The impact of lameness
The impact of lameness
Lameness in horses represents one of the major areas in horse pathology, and one of the main reasons for seeking advice from an equine veterinary surgeon. All types of horse are affected, from hacks to racehorses…
To quote a few figures :
- A racehorse spends about a tenth of its working life resting or convalescing: 65% of these temporary interruptions to its working life are due to locomotor problems.
- More than half of all sporting horses and racehorses will see their working life come to an end because of a locomotor problem or chronic lameness.
- Furthermore, locomotor disorders are the second main cause of mortality in the horse in Europe, the first being digestive problems (represented mainly by colic).
Thus not only fractures, but also joint problems, laminitis (etc.) are responsible for 10% of deaths every year.
Locomotor problems are often the cause of severe pain, which generates serious lameness. However, depending on the site of the damage and the intensity of the pain caused, locomotor disorders can have less obvious clinical manifestations. Locomotor disorders thus generate symptoms of very variable intensity:
Pain and discomfort, which are manifested by an irregular or asymmetric gait, may be disabling for racehorses or competition horses: lameness of this type can in fact impair performance in competition horses.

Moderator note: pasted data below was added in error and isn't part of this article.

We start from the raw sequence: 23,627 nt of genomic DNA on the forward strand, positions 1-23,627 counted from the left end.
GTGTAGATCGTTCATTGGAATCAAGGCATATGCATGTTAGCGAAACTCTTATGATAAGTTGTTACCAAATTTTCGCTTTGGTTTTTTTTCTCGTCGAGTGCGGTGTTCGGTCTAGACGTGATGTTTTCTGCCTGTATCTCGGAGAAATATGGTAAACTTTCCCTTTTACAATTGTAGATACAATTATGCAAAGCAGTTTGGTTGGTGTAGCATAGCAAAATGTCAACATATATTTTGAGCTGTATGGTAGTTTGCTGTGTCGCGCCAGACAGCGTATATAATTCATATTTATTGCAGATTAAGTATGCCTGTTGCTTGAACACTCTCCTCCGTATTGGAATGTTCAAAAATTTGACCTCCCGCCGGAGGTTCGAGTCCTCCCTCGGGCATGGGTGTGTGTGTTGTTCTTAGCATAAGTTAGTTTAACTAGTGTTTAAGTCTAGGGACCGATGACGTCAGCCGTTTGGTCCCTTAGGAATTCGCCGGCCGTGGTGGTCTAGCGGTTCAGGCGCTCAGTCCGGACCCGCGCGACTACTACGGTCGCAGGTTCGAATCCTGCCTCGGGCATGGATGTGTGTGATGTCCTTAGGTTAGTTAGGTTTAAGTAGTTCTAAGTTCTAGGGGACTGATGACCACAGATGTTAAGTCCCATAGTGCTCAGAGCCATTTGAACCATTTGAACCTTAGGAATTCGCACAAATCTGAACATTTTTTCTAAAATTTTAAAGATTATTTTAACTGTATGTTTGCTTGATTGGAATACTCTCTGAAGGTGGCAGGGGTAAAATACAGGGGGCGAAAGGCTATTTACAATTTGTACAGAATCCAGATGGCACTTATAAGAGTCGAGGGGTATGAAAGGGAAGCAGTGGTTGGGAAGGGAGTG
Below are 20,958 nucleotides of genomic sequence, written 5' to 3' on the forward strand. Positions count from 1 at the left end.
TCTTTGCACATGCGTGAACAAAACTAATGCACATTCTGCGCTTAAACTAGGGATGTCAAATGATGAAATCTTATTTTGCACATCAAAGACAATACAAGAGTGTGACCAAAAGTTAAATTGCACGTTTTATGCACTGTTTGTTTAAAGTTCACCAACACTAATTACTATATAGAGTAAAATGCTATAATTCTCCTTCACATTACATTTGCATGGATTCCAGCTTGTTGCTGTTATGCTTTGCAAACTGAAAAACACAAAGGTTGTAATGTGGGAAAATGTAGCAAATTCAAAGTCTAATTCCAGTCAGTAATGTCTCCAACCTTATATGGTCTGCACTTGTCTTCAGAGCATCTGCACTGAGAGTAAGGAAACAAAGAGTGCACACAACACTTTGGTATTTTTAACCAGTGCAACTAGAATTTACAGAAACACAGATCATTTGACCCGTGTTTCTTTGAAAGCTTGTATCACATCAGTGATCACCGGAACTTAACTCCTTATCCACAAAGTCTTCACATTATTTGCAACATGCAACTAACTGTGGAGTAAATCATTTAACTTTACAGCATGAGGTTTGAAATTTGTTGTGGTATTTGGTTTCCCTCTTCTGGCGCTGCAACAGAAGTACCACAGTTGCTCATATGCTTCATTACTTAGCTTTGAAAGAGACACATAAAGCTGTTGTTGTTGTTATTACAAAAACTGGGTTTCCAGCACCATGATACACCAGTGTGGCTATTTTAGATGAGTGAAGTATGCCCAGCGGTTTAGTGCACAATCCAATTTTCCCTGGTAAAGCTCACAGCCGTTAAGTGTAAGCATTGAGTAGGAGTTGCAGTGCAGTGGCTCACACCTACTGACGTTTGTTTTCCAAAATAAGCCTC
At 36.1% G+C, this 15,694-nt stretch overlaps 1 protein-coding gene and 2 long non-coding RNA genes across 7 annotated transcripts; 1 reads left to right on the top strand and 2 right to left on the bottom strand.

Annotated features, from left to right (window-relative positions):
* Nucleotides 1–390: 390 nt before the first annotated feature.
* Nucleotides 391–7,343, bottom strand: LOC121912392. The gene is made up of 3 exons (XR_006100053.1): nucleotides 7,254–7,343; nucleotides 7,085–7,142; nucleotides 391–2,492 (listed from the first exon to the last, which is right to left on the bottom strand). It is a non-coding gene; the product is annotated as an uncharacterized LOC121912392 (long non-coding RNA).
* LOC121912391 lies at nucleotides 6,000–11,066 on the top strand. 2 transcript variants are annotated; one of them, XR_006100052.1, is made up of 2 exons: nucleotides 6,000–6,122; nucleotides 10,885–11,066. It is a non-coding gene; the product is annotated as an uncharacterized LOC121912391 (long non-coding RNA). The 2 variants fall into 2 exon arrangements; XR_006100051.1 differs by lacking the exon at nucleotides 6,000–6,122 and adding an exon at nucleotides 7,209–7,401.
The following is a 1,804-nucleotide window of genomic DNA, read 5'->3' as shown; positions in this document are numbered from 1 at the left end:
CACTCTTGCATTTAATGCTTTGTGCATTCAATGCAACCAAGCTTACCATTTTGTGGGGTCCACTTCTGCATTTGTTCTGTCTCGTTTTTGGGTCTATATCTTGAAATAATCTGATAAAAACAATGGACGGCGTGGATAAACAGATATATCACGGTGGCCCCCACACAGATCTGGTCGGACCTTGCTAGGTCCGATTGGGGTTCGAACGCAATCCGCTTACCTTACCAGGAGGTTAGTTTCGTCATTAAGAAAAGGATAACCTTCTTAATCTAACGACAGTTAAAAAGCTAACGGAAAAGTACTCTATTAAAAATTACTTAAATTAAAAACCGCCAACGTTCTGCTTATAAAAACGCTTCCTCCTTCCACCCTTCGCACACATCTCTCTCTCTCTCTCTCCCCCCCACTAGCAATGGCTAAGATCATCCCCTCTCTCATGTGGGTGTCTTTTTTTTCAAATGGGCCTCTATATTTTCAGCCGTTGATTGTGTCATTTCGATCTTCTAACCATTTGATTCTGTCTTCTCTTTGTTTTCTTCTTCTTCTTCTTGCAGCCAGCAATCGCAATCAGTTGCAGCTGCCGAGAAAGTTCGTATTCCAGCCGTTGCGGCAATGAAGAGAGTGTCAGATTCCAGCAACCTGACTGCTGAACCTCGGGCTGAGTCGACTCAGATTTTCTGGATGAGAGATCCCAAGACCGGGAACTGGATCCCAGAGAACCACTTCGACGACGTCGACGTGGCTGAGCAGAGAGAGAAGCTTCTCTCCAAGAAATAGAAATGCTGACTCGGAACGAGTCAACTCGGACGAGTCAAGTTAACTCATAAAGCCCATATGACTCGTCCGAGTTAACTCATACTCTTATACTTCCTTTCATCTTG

Impaired performance, indicative of a reduction in the physical abilities of the competition horse, is a source of much frustration for the rider or trainer. Furthermore, understanding why a horse starts to under-perform is a real diagnostic challenge: although locomotor problems represent the main cause of loss of performance, many other conditions, affecting the respiratory, cardio-vascular and other systems may also be involved.
Clinical lameness, which is obvious and clearly visible, which stops a horse from competing or even training, is the most obvious manifestation of a locomotor disorder, and is disabling even for a horse used only for hacking.
Finally, catastrophic disorders, such as fractures on the racecourse, can indicate bone damage that had gone undetected. The outcome of an accident of this type is often dramatic…
Lameness is the pet hate of the horse rider or trainer, it is always difficult to diagnose, and treatment is often long-term. All too often, lameness in a competition horse is synonymous with stopping work, preventing the horse from racing or competing for a period of time. Losses on a sporting and financial level are all the greater as even training is generally prohibited: the horse then loses physical condition and regresses in its work.
Finally, for the owner of a horse kept for hacking, it is terribly frustrating to see his horse "laid up" for what often proves to be an undetermined period of time…